So, last night, I went to the pub with some friends. And I still remember bits of it, even though it was, well, quite an experience. What happened?
I got a text from my friend, Jane, saying that some of them were going to meet at the Horse and Crown, 7-ish and would I like to come too? Silly question! There are few things I like more than meeting people in the pub, especially if it’s a local village pub. The Horse and Crown is just that. A little cosy village pub, on the High Street, such as it is. It was more in the middle of nowhere really. When you enter, it has ambient lighting, a fire cheerily blazing away on the side and the murmur of local gossip. Ah, so relaxing and so welcoming.
Jane and Bill were already at the bar when I came in. “This is my shout,” said Bill. Had I not known better, I would have expected him to shout my arrival to the locals, perhaps? No, it was just a way of saying, that he was buying me a drink.
I ordered a glass of red wine. A large red. Something Australian or Californian was put in front of me. I raised my glass, said “Cheers”, and took a sip. Jane and Bill smiled and raised their glasses too. I did notice that Bill immediately paid for the drink. “Put it on the tab,” he said. Now, he could do that because he is well known here. What that means is that you leave your credit card with the publican behind the bar. Whatever is consumed will then get charged to your credit card. Oh, and no tip. It’s one of the nice things about pubs. Tips are not customary. Mind you, I did spend a small fortune buying two rounds for everybody.
Ah, sorry, buying a round means that you buy everybody in your group a drink. It’s quite a fair way of doing things and it all fits nicely into the ethos that, at least in the pub, everybody is pretty much equal. You might be a big cheese somewhere else, but it doesn’t really count for anything in the pub.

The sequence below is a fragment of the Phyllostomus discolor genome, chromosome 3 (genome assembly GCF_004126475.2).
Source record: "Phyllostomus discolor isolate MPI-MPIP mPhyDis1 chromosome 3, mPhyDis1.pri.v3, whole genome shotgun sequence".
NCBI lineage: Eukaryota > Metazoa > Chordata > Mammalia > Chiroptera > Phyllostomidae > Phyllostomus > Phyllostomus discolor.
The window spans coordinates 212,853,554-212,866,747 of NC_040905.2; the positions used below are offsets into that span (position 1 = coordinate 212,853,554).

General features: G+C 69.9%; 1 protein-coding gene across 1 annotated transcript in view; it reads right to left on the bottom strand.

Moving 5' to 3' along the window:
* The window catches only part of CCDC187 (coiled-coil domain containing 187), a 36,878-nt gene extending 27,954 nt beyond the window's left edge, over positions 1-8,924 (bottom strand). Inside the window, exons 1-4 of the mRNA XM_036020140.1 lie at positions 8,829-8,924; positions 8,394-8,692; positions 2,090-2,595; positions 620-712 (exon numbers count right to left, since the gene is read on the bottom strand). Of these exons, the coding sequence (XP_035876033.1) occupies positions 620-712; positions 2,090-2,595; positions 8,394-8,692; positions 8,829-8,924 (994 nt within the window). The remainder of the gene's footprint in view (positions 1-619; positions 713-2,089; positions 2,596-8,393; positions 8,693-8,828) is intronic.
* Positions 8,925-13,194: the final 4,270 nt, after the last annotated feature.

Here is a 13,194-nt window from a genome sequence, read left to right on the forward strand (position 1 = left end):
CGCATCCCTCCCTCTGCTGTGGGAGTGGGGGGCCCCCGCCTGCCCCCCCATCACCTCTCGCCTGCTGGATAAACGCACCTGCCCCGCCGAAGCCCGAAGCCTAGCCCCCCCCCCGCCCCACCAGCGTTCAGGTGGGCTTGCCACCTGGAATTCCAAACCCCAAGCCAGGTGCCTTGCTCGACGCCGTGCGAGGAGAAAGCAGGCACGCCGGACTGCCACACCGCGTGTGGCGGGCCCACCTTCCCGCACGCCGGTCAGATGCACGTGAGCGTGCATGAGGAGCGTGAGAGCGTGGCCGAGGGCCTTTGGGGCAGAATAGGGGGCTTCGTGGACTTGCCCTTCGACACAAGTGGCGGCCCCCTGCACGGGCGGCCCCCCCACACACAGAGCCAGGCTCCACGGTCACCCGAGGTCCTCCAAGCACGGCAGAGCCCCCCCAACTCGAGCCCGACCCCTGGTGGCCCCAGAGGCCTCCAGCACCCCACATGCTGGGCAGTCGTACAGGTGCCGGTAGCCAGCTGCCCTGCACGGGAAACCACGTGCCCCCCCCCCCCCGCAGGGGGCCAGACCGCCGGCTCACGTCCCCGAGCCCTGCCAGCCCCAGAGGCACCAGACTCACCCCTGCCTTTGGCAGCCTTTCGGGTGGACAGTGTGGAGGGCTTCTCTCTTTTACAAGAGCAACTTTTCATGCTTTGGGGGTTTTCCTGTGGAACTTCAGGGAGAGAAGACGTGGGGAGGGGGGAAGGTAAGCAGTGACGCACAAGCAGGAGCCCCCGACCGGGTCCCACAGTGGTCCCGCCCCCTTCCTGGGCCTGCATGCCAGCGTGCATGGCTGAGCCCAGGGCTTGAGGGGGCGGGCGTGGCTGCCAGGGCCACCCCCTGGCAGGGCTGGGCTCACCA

James and his wife, Ellie, came in not long after. Ellie wanted a G&T. I still had my wine. Jane too. But Bill’s glass was almost empty.
“What can I get you, mate?” asked James.
“Mine’s a pint of lager” replied Bill.
“Pint of lager, pint of bitter and a G&T” said James to the chap behind the bar.
“Ice and lemon with that?”
“Shall we grab a table?” asked Jane, “before it gets too busy?”.
Ellie said, “Yes, there’s one over there, by the fire”. We picked up our drinks and headed over to the table, leaving James to manage the drinks.
“Do you want a hand?” I asked.
“No, I’ll be fine, thanks” answered James. “You go on ahead.”
A few minutes later, James came back, clutching the two pints and Ellie’s G&T in both hands. The three glasses were full to the rim.
“Mind your back,” he said to a group as he manoeuvred his way to our table.
“Cheers”, said Bill. Only this time he was saying “thank you.”
James also pulled a few packets of crisps and nuts out of his coat pocket and put them on the table for us all to dig into.
Ellie asked Jane if she had heard about the gastropub which had re-opened in the next village. A gastropub is a type of pub restaurant. The rules are still the same. You order and pay for everything at the bar, and then they bring it to your table. But these pubs tend to be more upmarket, a lot of them with a good selection of tasty meals, and they are really great for Sunday lunches.
Jane replied, “Yes and their sticky toffee pudding is to die for”. This caught my attention.
“Sticky toffee pudding? I might just put that on my menu back home in Brida!” I said.
“Well, if you’re looking for inspiration”, Bill said, “I suggest you try the one over at the Duke’s Head. The Chef there has got it properly sussed.”